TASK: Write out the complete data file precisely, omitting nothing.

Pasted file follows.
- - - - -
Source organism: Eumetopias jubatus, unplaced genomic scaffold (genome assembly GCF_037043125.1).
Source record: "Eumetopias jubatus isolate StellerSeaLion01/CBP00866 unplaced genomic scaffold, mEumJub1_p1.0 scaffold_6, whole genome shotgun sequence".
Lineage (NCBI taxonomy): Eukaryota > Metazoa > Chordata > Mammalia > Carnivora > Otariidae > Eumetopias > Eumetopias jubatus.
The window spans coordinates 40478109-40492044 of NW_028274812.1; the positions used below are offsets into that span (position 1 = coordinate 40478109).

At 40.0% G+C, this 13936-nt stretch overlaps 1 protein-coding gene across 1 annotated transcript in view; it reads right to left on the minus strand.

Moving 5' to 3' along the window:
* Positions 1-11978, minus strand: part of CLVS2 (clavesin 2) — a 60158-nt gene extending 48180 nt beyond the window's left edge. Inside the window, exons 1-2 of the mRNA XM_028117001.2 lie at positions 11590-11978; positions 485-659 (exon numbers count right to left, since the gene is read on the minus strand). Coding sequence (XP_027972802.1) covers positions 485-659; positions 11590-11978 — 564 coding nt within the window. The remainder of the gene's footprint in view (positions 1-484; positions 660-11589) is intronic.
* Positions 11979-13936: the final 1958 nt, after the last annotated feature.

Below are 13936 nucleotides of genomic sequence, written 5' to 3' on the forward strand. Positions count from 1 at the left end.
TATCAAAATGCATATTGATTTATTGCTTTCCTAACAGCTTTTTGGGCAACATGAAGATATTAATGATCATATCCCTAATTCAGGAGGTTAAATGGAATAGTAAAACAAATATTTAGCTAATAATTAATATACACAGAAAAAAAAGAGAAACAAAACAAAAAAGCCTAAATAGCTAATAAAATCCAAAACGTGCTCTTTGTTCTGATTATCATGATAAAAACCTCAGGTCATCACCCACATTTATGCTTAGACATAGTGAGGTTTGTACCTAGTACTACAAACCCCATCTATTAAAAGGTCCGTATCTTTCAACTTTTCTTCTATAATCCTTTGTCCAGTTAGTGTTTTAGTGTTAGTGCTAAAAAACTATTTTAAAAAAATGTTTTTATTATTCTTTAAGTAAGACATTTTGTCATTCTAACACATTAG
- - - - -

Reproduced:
Source organism: Eumetopias jubatus, unplaced genomic scaffold (genome assembly GCF_037043125.1).
Source record: "Eumetopias jubatus isolate StellerSeaLion01/CBP00866 unplaced genomic scaffold, mEumJub1_p1.0 scaffold_6, whole genome shotgun sequence".
Lineage (NCBI taxonomy): Eukaryota > Metazoa > Chordata > Mammalia > Carnivora > Otariidae > Eumetopias > Eumetopias jubatus.
The window spans coordinates 40478109-40492044 of NW_028274812.1; the positions used below are offsets into that span (position 1 = coordinate 40478109).

At 40.0% G+C, this 13936-nt stretch overlaps 1 protein-coding gene across 1 annotated transcript in view; it reads right to left on the minus strand.

Moving 5' to 3' along the window:
* Positions 1-11978, minus strand: part of CLVS2 (clavesin 2) — a 60158-nt gene extending 48180 nt beyond the window's left edge. Inside the window, exons 1-2 of the mRNA XM_028117001.2 lie at positions 11590-11978; positions 485-659 (exon numbers count right to left, since the gene is read on the minus strand). Coding sequence (XP_027972802.1) covers positions 485-659; positions 11590-11978 — 564 coding nt within the window. The remainder of the gene's footprint in view (positions 1-484; positions 660-11589) is intronic.
* Positions 11979-13936: the final 1958 nt, after the last annotated feature.

Below are 13936 nucleotides of genomic sequence, written 5' to 3' on the forward strand. Positions count from 1 at the left end.
TATCAAAATGCATATTGATTTATTGCTTTCCTAACAGCTTTTTGGGCAACATGAAGATATTAATGATCATATCCCTAATTCAGGAGGTTAAATGGAATAGTAAAACAAATATTTAGCTAATAATTAATATACACAGAAAAAAAAGAGAAACAAAACAAAAAAGCCTAAATAGCTAATAAAATCCAAAACGTGCTCTTTGTTCTGATTATCATGATAAAAACCTCAGGTCATCACCCACATTTATGCTTAGACATAGTGAGGTTTGTACCTAGTACTACAAACCCCATCTATTAAAAGGTCCGTATCTTTCAACTTTTCTTCTATAATCCTTTGTCCAGTTAGTGTTTTAGTGTTAGTGCTAAAAAACTATTTTAAAAAAATGTTTTTATTATTCTTTAAGTAAGACATTTTGTCATTCTAACACATTAG